[CASE STUDY] How To Buy Display Traffic on Mobile: 3 Advertisers, 3 Strategies

Tired of hearing how important mobile is?

“You’ve got to have a mobile strategy!”
“You’re missing out if you’re not “on” mobile!”
“Mobile advertising spend increased by 123% in 2014 and is rapidly rising!”

Mobile is becoming more and more important, especially with paid traffic. You might be missing out on some amazing traffic if you haven’t expanded your advertising campaigns out to mobile devices.

Now, perhaps you already have a mobile strategy. However, you might not be taking advantage of the true power of Display on mobile. Having a mobile strategy and a mobile strategy that’s already proven to work are two very different things.

In today’s post…

We’ll reveal the mobile strategies of 3 different Display advertisers in 3 different niches. You’ll see their best ad networks, publishers, ad creatives, landing pages and more.

You’ll see how they’re using mobile Display traffic to grow past the $1M+ dollar mark. Plus, you’ll see how you can take their insights and implement them in your own campaigns.

Advertiser #1: PressroomVIP.com

PressroomVIP is a celebrity gossip ad arbitrage site. They buy cheap traffic and make money off of ad clicks. They’re one of the largest mobile ad arbitrage advertisers at the moment, so they’re worth paying attention to.

Want to learn more about ad arbitrage on Display advertising? Check out our previous blog post: The Business of Display Part 2: Viral Quiz Sites and Click Arbitrage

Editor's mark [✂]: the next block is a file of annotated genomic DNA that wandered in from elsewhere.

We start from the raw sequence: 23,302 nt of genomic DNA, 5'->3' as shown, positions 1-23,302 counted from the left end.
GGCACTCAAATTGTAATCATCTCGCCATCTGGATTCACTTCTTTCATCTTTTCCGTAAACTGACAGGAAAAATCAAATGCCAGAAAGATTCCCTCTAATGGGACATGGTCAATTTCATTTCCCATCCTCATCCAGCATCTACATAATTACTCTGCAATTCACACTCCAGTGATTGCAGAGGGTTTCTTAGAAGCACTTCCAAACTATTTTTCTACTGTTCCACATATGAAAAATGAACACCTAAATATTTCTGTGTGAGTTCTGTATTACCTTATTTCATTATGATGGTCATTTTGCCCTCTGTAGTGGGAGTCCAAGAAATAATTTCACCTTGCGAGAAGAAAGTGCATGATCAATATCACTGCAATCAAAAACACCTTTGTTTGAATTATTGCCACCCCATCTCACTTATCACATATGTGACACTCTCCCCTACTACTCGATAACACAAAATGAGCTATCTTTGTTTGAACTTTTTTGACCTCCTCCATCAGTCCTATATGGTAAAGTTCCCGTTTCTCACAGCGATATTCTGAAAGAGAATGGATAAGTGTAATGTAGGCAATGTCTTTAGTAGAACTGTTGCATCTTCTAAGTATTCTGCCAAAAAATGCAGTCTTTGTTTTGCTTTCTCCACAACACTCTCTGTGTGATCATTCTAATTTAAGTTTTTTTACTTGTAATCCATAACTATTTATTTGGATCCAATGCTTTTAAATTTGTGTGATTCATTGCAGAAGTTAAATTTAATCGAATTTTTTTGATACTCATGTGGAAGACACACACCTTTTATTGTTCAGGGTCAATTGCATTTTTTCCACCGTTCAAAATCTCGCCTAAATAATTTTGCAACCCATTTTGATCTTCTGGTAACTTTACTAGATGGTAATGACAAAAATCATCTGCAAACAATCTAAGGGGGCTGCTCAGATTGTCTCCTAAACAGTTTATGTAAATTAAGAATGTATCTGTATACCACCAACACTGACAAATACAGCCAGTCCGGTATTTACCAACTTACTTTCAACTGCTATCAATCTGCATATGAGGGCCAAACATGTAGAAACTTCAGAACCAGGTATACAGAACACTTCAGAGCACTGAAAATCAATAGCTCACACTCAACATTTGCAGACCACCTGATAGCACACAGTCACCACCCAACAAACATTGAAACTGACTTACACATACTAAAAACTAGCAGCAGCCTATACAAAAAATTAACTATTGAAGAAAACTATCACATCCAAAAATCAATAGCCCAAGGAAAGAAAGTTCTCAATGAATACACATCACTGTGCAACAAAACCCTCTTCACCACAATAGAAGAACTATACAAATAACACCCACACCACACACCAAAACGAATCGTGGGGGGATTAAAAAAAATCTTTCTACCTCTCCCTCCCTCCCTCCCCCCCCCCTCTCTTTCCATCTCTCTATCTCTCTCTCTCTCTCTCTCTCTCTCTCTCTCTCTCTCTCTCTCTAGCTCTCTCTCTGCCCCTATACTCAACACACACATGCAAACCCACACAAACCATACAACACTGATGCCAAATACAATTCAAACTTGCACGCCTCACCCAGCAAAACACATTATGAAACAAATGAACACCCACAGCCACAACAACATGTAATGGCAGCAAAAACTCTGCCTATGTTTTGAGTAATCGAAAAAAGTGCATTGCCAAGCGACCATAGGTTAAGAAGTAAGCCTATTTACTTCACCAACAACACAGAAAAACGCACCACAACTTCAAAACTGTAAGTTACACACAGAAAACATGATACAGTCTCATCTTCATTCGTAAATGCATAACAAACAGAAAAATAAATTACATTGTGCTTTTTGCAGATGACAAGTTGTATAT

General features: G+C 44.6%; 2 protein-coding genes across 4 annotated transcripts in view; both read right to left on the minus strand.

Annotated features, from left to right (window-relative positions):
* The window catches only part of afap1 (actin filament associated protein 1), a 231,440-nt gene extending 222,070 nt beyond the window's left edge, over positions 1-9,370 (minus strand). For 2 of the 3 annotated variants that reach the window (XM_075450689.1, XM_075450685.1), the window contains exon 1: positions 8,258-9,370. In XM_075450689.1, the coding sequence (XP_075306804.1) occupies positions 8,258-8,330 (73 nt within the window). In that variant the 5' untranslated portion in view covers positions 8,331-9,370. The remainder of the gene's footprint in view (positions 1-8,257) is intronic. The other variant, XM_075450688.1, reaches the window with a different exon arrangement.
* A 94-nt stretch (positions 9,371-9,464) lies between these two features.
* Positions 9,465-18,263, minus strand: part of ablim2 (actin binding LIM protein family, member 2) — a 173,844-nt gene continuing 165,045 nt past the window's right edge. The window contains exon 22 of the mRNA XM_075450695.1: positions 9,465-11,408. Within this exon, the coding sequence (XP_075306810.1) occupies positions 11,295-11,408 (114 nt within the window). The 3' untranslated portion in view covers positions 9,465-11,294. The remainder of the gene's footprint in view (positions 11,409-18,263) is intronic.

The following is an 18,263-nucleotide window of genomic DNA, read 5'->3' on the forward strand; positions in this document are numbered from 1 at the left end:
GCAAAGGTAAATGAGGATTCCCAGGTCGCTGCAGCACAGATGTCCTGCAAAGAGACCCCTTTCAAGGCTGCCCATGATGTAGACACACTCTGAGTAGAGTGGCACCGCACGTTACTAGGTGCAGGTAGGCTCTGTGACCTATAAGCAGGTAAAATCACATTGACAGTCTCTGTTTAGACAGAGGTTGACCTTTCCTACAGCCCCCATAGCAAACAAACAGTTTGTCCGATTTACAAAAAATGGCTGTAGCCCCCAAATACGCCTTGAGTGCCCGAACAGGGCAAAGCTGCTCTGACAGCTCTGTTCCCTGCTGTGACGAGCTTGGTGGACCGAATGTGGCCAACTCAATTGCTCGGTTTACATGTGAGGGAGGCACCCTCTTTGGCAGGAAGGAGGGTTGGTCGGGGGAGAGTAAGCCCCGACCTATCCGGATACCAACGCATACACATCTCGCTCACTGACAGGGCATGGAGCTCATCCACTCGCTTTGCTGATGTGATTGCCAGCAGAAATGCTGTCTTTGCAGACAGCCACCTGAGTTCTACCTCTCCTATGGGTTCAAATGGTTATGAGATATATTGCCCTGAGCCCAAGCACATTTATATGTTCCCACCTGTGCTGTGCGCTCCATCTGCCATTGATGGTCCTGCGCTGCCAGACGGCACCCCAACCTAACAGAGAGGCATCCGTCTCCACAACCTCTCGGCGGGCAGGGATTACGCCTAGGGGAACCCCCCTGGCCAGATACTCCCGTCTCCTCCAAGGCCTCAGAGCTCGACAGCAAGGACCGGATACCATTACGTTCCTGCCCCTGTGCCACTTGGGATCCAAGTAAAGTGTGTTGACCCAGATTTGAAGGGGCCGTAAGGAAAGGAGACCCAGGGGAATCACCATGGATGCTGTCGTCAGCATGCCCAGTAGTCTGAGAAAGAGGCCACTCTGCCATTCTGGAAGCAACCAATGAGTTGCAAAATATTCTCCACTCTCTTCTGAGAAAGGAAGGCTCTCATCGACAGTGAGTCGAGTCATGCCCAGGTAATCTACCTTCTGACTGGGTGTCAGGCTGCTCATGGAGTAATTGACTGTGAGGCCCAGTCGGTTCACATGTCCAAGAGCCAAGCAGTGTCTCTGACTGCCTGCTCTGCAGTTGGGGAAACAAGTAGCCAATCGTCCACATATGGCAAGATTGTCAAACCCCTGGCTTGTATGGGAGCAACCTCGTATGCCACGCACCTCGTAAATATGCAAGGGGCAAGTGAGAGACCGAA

Ad Spend/Networks

Ad arbitrage is all about buying low and selling high. Most sites like PressroomVIP buy ads on Native Ad networks (Outbrain, Taboola, ContentAd, etc.) and place ads from networks with large payouts like Google Adsense.

pressroomvip-mobile-spend

The graph above shows PressroomVIP follows this strategy to a T. They buy 90% of their traffic from Native Ad networks. Taboola, Outbrain, rev:content, ContentAd and Yahoo Gemini are all native ad networks.

Ad Creatives

PressroomVIP has tested over 5,000 different ad creatives in the past 90 days.

They’ve spent the most on these two:

Ad #1: Celebrity + Curiosity

pressroom-vip-ad-1

This ad has a picture of a celebrity that most people would assume is not black. Yet, the headline states the opposite, piquing their curiosity. This ad might also be doing well because the topic of race in general is something that appears quite a bit in the news and is on everyone’s mind. The use of recent trends in your ad copy, blog posts and landing pages is a great way to get people’s attention. You’re “entering the conversation already going on inside their mind”.

Ad #2: From Innocent to Wild

pressroom-vip-ad-mickey-mouse